Therefore, once the sadhana is established, constancy is required to bring it to fruition. For without regularity, the mind becomes uncontrolled, irregular and wavering; regularity makes it systematic and brings firmness to one's efforts. Sivananda said,/ 'Regularity in sadhana is of paramount importance. He who meditates regularly, gets samadhi quickly. That man who acts with fits and starts cannot reap the fruits of his efforts. Sadhana is the real wealth. It is the only thing of real and everlasting value. Just as there is buttermilk which can only be got after the churning, in the same way to realize the Self, do sadhana and worship constantly in true earnest.'
He cautioned the disciple to remain unperturbed, no matter what may befall him on his journey. A relative may die, a business venture collapse, or some psychic experience may occur. Whatever the situation, it is vital to carefully analyse the mind and not to fall prey to sorrow, laziness or ignorance. Sadhana then becomes automatic and sustaining: 'If one is eager to do sadhana it will be impossible to find any excuse not to do it; and if you persist in your sadhana diligently, if you are regular, systematic and punctual, you will achieve success.'
The system of synthetic yoga may seem idealistic and philosophical at first, but in fact it is highly practical, and given in language any layman can understand. It is actually a system of ethics, or rules of spiritual living, which leads to sublation of the lower ego and base instincts into awareness of a higher mind. Therefore, spiritualised ethics form an integral part of sadhana. To quote Swami Sivananda, 'Ethics lead to wisdom of the Self, where all duties, diversely practised, find a final satisfactory goal.'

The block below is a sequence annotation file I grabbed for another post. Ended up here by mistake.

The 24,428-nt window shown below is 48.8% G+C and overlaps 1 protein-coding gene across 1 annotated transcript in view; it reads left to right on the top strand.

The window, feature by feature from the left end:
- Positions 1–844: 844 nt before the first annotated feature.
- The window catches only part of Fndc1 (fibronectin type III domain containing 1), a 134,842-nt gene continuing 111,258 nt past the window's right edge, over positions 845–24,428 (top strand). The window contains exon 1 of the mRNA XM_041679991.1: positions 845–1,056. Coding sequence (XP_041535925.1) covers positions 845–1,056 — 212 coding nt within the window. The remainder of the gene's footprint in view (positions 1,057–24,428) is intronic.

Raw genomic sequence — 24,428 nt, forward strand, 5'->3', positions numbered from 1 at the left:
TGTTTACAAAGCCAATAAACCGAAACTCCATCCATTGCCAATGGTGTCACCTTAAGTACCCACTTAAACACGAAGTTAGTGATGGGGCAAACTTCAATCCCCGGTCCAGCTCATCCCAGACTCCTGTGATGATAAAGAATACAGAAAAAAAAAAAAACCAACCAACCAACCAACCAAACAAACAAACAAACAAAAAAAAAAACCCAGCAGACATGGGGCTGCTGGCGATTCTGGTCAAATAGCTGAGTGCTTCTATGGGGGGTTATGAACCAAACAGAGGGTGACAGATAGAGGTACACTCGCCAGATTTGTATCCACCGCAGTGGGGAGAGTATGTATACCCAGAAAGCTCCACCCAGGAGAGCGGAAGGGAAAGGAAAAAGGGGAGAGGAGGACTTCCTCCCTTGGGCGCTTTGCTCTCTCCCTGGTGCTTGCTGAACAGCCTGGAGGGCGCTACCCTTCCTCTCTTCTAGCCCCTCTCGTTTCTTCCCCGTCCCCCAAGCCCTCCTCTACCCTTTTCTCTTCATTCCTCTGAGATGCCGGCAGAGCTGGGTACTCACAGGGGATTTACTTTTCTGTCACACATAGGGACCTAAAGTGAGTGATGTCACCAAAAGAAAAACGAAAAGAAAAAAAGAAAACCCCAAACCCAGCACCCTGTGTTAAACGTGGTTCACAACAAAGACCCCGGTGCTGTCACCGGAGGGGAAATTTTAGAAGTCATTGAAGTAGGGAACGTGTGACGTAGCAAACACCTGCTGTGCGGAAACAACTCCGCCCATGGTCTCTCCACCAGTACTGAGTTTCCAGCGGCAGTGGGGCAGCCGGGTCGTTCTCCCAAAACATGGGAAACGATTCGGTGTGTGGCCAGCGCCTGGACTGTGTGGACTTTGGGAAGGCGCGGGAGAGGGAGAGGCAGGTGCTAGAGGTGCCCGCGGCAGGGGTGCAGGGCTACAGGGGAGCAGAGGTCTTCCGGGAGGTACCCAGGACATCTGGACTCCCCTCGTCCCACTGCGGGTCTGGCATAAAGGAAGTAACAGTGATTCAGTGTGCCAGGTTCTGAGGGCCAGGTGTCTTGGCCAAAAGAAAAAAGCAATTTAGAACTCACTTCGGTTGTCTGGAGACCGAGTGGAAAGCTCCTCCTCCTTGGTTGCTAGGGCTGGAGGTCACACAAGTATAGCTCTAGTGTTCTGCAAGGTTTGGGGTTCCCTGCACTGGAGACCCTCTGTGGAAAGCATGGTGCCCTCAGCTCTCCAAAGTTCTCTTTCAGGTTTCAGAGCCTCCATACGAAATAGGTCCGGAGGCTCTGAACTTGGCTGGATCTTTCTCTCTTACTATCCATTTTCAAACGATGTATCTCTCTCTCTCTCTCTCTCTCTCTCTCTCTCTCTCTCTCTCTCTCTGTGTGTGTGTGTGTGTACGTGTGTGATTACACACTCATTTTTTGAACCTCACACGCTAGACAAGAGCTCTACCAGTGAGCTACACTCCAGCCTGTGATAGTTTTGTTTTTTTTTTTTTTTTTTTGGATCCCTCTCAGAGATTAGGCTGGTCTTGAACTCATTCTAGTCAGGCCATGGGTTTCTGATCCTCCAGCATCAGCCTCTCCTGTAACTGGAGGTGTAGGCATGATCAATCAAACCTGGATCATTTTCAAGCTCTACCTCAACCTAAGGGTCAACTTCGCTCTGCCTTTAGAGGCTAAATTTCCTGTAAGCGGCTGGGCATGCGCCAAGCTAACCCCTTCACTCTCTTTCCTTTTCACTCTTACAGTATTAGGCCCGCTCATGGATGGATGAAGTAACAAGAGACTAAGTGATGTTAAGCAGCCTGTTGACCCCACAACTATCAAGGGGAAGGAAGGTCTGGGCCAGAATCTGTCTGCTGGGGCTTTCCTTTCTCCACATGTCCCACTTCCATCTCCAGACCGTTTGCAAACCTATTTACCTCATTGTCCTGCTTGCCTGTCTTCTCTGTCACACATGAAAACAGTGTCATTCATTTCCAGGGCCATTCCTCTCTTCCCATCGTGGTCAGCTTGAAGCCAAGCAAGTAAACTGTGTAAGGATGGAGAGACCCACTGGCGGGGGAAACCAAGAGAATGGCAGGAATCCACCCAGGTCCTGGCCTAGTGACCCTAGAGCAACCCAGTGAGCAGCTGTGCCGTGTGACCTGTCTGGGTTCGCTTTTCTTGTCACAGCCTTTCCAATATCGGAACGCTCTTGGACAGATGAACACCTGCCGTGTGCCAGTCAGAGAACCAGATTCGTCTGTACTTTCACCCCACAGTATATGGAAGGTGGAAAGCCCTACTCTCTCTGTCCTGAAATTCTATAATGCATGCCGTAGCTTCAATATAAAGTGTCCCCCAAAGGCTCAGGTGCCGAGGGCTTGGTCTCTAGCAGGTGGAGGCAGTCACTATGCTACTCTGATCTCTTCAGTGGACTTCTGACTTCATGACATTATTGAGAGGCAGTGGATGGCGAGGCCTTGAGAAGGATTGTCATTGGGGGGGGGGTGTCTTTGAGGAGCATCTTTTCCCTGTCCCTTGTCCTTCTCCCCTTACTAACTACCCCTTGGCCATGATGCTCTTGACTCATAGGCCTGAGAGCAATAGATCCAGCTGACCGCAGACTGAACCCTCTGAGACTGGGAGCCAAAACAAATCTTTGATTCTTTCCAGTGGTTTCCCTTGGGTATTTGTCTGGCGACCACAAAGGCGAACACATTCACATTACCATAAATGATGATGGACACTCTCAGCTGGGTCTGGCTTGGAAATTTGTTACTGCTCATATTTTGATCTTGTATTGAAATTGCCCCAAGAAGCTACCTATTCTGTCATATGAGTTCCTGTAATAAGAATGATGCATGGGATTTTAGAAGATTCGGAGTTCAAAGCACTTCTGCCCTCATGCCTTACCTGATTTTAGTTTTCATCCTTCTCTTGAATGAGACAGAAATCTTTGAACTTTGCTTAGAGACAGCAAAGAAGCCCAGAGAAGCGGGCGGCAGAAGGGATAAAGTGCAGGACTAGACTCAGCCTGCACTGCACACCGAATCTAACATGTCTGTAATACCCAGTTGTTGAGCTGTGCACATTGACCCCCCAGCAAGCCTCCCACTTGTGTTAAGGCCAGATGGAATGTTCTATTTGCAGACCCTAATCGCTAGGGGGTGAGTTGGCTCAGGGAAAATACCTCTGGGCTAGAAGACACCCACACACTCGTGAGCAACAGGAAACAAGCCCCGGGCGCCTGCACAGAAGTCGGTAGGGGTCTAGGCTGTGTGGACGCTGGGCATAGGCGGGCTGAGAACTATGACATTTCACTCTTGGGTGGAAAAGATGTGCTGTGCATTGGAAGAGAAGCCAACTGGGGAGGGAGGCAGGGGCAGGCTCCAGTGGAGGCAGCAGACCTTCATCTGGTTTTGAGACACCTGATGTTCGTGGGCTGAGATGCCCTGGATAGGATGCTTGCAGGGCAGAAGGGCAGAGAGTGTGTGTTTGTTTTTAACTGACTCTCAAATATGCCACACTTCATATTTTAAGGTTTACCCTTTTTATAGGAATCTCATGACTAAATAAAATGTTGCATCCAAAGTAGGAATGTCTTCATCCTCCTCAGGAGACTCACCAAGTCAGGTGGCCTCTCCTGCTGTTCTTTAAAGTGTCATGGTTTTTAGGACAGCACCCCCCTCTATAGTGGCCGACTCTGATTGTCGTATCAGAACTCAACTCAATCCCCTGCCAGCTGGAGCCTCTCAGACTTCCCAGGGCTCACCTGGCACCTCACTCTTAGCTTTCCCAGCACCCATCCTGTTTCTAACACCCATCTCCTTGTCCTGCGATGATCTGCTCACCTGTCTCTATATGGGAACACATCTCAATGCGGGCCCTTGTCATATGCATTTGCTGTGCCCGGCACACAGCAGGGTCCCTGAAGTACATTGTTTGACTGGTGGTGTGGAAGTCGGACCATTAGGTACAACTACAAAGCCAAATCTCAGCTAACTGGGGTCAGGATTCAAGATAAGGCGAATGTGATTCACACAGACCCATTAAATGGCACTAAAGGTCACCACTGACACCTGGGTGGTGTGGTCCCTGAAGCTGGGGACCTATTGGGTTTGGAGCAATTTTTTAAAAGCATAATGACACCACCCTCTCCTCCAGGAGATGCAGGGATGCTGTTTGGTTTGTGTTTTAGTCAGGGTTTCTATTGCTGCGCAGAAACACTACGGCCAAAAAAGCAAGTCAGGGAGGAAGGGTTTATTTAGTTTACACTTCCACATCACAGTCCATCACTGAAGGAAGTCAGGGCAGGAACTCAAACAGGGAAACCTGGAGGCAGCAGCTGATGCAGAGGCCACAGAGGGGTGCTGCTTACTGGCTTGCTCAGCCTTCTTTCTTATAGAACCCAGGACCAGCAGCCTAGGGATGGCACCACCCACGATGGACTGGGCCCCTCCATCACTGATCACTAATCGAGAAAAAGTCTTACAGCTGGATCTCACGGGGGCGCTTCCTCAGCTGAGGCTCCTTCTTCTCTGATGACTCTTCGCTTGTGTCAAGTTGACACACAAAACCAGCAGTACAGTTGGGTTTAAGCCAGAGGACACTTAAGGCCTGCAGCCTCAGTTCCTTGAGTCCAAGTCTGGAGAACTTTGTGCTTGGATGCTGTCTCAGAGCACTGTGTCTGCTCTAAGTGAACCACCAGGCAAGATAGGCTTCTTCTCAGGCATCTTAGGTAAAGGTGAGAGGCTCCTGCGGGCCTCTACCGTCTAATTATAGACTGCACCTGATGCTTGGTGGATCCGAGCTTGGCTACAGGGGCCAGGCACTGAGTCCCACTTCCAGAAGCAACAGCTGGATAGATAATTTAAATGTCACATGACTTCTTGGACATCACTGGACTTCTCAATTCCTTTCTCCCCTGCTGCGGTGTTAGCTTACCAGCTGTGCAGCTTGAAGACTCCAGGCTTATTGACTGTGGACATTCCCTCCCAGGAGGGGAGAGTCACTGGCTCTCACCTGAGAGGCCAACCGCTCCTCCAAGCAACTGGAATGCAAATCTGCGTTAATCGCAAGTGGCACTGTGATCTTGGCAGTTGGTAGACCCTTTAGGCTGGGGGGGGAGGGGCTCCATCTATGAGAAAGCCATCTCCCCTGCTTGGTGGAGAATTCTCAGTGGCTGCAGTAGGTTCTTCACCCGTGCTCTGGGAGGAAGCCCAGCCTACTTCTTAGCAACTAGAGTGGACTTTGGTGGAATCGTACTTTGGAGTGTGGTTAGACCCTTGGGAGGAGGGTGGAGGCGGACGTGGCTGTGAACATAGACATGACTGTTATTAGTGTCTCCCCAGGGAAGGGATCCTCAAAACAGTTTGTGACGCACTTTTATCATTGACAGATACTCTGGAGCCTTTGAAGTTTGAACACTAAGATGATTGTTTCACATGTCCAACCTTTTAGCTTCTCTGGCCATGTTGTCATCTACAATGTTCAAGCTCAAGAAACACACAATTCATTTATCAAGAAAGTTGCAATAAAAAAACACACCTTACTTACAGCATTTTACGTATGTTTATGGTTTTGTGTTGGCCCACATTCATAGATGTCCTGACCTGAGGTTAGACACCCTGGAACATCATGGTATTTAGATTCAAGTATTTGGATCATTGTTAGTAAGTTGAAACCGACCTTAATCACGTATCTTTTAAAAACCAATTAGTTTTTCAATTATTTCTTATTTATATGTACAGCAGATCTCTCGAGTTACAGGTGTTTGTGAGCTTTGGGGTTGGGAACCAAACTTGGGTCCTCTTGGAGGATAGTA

However, after the final goal is reached, one inevitably comes to the realization that 'moral principles are not absolute; there is a state which transcends moral restriction. Nevertheless moral laws cannot be neglected. All duties, domestic, social and the like, are only relative. The ultimate, chief duty of every being is the attainment of truth - God-realization. The discharge of all duties qualifies man to do this highest duty.'
To Swami Sivananda these were not just philosophical ethics; they were a reality which he taught primarily by example, for the enlightenment of his disciples. The yoga of synthesis was a sadhana which he himself practised throughout his daily life. Truly he had developed all the divine qualities of Siva in every part of his being, diffusing them into the whole universe. The eyes of Siva are made of a substance which sees good in everything. The power emanating from his hands serves all with love and compassion. Through his direct example may many more aspirants be inspired and guided in their search on the spiritual path.